A community-based triangulated cross-sectional design was conducted in January 2020. The study was focused on understanding the perception of caregivers on vaccination, challenges faced in vaccinating their children, and the influence of the socio-demographic and proximate factors on vaccination status. Questionnaires were administered to caregivers in each selected households with children aged 12–23 months. A multistage sampling method was used in this study. Phase I: A cluster sampling strategy was used to select two districts out of the seven districts, one from the northern part and the other from the southern part of URR, through simple random sampling. Phase II: At the selected districts, simple random sampling was done to select households in each catchment areas. Phase III: The target population at each of the selected communities in the catchment area was used to determine the number of caregivers to be interviewed. Participants were selected using a simple random sampling method.

Sample size

A sample size of 200 was estimated using cochran’s formula with a childhood vaccination prevalence of 14. 6% in one of the Local Government Areas for children under 3 years [16], z of 1.96 for 95% confidence level, and sampling error at 5%. However, the researchers adjusted the final sample size to 200 participants.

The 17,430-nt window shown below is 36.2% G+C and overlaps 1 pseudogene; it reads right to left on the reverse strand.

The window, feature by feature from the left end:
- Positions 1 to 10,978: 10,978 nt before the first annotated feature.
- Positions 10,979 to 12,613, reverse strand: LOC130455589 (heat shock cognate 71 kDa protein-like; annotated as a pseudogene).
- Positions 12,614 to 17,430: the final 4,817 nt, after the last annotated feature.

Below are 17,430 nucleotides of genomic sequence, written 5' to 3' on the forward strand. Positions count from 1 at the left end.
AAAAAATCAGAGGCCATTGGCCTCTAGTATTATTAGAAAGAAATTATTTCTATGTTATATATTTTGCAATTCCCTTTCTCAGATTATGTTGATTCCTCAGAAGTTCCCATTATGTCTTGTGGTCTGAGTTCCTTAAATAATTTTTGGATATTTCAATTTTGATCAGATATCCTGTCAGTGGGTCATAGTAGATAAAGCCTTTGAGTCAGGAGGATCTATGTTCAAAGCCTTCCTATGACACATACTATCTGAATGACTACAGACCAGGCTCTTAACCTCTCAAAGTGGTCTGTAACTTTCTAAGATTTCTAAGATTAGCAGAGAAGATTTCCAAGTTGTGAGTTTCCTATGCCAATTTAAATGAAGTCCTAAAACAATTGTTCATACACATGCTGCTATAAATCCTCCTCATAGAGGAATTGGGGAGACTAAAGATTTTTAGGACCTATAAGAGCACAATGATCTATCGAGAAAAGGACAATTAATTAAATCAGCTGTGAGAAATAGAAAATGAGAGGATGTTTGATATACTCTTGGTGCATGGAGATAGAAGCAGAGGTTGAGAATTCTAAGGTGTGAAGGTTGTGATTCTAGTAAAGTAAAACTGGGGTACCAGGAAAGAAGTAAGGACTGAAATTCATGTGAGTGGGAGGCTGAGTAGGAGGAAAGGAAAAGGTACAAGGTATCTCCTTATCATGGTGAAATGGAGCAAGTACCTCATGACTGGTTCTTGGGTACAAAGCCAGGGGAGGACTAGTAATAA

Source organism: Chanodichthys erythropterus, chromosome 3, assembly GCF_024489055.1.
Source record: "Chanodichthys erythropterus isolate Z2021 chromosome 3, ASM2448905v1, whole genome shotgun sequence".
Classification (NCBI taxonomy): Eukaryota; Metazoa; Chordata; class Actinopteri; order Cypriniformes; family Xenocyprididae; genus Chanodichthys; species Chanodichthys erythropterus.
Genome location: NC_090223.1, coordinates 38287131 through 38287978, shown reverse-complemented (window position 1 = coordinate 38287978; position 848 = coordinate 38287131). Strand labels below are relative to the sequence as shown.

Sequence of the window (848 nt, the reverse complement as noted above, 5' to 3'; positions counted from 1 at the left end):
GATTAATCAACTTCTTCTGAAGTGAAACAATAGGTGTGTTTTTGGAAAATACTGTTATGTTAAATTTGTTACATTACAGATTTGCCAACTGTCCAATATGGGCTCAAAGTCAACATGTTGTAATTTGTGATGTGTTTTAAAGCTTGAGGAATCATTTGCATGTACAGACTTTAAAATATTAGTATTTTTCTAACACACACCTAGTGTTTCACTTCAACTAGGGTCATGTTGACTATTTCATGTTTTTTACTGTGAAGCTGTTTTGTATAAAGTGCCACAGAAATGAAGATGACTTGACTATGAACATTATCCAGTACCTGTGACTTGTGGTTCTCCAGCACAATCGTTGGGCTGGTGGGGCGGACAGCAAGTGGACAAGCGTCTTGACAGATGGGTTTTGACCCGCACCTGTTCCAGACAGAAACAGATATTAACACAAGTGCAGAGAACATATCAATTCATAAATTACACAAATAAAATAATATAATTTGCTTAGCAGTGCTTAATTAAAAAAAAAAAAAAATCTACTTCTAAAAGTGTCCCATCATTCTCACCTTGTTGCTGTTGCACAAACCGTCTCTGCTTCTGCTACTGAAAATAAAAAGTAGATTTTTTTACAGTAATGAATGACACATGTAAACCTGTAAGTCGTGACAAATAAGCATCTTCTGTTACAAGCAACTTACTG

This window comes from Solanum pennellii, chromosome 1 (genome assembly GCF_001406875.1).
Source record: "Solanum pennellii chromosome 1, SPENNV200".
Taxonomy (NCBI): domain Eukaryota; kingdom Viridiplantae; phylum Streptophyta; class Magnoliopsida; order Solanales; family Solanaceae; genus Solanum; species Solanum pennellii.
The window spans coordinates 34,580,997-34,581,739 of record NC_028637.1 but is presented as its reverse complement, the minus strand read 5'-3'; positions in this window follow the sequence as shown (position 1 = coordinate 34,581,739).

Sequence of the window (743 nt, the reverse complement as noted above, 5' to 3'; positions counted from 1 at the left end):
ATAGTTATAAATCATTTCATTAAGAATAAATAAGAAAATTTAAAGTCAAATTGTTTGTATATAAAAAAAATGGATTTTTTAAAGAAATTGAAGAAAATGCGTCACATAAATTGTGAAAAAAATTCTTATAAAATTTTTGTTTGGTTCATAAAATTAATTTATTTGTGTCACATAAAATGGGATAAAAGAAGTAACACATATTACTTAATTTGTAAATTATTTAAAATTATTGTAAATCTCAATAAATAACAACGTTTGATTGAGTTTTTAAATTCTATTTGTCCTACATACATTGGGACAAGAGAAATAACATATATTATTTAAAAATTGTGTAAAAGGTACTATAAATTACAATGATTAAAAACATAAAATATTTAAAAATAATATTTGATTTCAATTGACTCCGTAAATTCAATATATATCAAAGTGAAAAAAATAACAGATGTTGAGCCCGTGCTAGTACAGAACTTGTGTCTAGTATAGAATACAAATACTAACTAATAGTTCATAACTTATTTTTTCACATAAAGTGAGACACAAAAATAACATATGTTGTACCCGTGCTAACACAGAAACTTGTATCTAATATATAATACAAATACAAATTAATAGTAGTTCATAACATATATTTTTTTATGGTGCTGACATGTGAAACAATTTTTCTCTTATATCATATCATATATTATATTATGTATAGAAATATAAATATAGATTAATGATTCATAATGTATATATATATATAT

$$ {n}_o=\frac{z^2(p)(q)}{e^2} $$

Data collection tools and techniques

Data were collected by trained students at the School of Public Health, Gambia College, using structured questionnaires. The information regarding socio-demographic factors, perception of vaccination, and challenges faced in routine vaccination activities were collected. Some aspects of the questionnaires were adapted from The Gambia Demographic Health Survey 2013, a thorough review of literature, and consultation with experts [15, 20]. The questionnaires were developed in English first, then translated into Mandinka, Fula, Wolof, and Serahule. The respondents were the primary caretakers of the child 12–23 months. Face to face interview was done with the caregivers to collect data. To determine the vaccination status, whether complete or partial, the Infant Welfare Cards were assessed. In a situation where caregivers’ did not have the child’s IWC, they were excluded from the study.